here's the video of Fraser Anning saying "the final solution to the immigration problem, of course, is a popular vote" pic.twitter.com/n6ohvUW6Vp— Josh Butler (@JoshButler) August 14, 2018
A newly appointed Australian lawmaker had the audacity to suggest the “final solution” for what he deems is a Muslim immigration problem in the country.
Queensland senator Fraser Anning recently joined unabashed nationalist Bob Katter’s Australian Party and said the racially charged comment during his maiden speech to the Upper House of Parliament.
“We as a nation are entitled to insist that those who are allowed to come here predominantly reflect the historic European-Christian composition of Australian society,” he said. “While all Muslims are not terrorists, certainly all terrorists these days are Muslims, so why would anyone want to bring more of them here?”
“The final solution to the immigration problem of course is a popular vote,” he added.
The term “final solution” refers to the Nazi plan for the extermination of Jews during World War II and resulted in the Holocaust that witnessed the killing of 2.7 million Jewish men, women and children and two-thirds of the Jewish population of Europe.
Also, the statement that all terrorists are Muslims is completely untrue.
The speech was quickly condemned by Australia’s top politicians.
Well said Alan. Australia is the most successful multicultural society in the world built on a foundation of mutual respect. We reject and condemn racism in any form. https://t.co/RHslbs1FNs— Malcolm Turnbull (@TurnbullMalcolm) August 14, 2018
Minister for the Environment and Energy Josh Frydenberg, who is Jewish and had relatives who lost their lives during the Nazi regime’s genocide, said Anning’s words were “extremely ignorant, hurtful, divisive and unacceptable.”
“Fraser Anning should not only retract his comments last night but he should also immediately go and visit a holocaust museum and hear first hand from survivors how raw the pain is and hear about and see the destruction and devastation caused by the Nazi killing machine,” he said. “Ten million people lost their lives to the Nazis, six million of whom were Jews, 1.5 million of whom were children. Fraser Anning is a father. You can’t utter those words in the Parliament without understanding the consequences and ramifications.”
Labor Party Senate leader Penny Wong said Anning’s words “did not reflect Australian values,” she told reporters. “It reflected a time we have moved on from and it reflected division and prejudice.”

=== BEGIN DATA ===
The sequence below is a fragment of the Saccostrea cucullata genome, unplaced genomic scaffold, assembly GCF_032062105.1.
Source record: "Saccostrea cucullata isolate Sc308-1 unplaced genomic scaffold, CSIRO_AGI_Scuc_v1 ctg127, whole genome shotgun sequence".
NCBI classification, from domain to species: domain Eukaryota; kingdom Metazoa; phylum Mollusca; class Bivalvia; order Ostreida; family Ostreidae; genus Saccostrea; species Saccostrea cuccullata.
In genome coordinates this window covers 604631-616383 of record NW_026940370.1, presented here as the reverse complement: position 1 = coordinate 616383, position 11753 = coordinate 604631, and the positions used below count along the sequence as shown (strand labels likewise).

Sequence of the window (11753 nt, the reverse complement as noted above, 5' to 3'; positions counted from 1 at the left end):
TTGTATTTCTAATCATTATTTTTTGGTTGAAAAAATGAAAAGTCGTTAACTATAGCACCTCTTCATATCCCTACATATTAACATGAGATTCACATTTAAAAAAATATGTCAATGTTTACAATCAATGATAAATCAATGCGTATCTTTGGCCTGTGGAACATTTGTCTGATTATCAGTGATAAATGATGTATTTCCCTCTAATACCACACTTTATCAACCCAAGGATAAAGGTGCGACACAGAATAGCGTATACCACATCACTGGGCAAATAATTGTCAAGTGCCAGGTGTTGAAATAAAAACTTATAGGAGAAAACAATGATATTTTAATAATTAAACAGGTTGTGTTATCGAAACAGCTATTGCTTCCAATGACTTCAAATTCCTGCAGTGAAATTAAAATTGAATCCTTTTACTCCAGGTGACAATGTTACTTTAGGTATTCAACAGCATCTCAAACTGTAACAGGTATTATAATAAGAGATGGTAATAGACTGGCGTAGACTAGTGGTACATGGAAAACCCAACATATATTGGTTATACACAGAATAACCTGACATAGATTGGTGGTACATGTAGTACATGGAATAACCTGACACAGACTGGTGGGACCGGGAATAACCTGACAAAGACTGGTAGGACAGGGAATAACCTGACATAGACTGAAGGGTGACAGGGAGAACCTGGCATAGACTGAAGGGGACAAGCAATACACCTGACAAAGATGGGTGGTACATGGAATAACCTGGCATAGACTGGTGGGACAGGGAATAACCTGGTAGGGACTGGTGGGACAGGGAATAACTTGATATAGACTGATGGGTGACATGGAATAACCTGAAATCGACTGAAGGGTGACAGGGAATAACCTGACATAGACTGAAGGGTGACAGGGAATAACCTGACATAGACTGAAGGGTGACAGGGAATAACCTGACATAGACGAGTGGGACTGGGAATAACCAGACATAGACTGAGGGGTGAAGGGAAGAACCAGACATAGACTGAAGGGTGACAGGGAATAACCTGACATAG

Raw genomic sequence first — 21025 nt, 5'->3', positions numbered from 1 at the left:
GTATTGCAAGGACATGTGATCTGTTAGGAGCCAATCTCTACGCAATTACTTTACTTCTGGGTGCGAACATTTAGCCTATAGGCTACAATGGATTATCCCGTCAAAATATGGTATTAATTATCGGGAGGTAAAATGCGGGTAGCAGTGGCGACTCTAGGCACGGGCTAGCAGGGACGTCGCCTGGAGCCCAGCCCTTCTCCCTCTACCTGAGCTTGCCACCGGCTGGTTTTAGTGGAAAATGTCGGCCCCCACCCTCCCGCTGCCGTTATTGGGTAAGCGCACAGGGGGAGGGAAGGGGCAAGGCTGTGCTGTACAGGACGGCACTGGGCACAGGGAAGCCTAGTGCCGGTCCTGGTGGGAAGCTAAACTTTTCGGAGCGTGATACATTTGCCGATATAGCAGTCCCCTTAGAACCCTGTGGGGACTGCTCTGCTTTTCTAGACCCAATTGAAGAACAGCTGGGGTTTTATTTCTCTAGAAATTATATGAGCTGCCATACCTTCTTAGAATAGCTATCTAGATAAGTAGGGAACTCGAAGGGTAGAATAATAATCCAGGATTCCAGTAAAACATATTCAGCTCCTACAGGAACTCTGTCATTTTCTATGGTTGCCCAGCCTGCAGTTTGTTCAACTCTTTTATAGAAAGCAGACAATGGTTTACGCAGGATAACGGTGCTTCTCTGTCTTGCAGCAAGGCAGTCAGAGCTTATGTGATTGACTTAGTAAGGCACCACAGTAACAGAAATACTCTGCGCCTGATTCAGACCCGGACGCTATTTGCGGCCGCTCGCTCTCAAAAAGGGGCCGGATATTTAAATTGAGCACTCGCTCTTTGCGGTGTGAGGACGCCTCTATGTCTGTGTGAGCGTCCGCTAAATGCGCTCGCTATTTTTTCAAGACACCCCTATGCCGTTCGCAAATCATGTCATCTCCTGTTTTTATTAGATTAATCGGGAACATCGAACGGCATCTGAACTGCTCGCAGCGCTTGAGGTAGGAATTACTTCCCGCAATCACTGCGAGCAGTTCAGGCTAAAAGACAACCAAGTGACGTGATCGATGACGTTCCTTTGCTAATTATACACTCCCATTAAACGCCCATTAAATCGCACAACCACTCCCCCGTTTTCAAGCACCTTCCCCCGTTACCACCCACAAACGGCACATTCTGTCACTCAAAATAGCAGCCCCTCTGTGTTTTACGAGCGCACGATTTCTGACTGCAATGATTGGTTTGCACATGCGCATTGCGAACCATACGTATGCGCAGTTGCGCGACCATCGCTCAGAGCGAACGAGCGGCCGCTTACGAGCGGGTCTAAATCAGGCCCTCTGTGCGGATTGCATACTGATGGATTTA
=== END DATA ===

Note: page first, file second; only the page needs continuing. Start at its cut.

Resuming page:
MP Graham Perrett called Anning a “myopic red-neck reaching out from another time to another people.”
My statement about the first speech from a Queensland senator. pic.twitter.com/89YgMUzKc4— Graham Perrett (@GrahamPerrettMP) August 14, 2018
Dvir Abramovich, head of Australia’s Anti-Defamation Commission, said “Invoking terminology from the darkest and most unique tragedy in human history cheapens and taints this important debate. This is historical trivialization of the worst kind imaginable.”
However, Anning is not at all abashed at his words, claiming “he didn’t think about that funnily enough” when asked about his comments about the term “final solution.”
He also pointed out his support for Israel to The Guardian.
“It is ironic that those on the left such as the Greens and some Labor who seek to criticize me are the same people who refused to support my efforts to stop Australia funding the Palestinian Authority who finance terrorist attacks against innocent Israeli women and children,” the statement read.
Bob Katter, the head of Anning’s party whose grandfather was Maronite Christian from Lebanon, said he stands by his colleague “1000 percent.” Of the Hitler-esque speech, Katter said it was “solid gold.”
“You don’t have to be Albert Einstein to see that we, as a race of people, we Australians, are being buried by a mass migration program to line the pockets of the rich and powerful,” said Katter in a bizarre, hate-mongering interview. “We do not want people coming in from the Middle East or North Africa unless they’re the persecuted minorities. Why aren’t you bringing in the Sikhs? Why aren’t you bringing in the Christians? Why aren’t you bringing in the Jews?”
One Nation leader, Pauline Hanson, has distanced herself from Anning, who originally entered parliament through her party, and said his speech was “straight from Goebbels’ handbook from Nazi Germany.” But her comments came after politicians started comparing her to Anning.
It should be noted that Hanson herself has called Islam “a disease,” has said South Africans brings AIDS and Asians are “swamping” Australia.
Thumbnail/Banner Credits: Reuters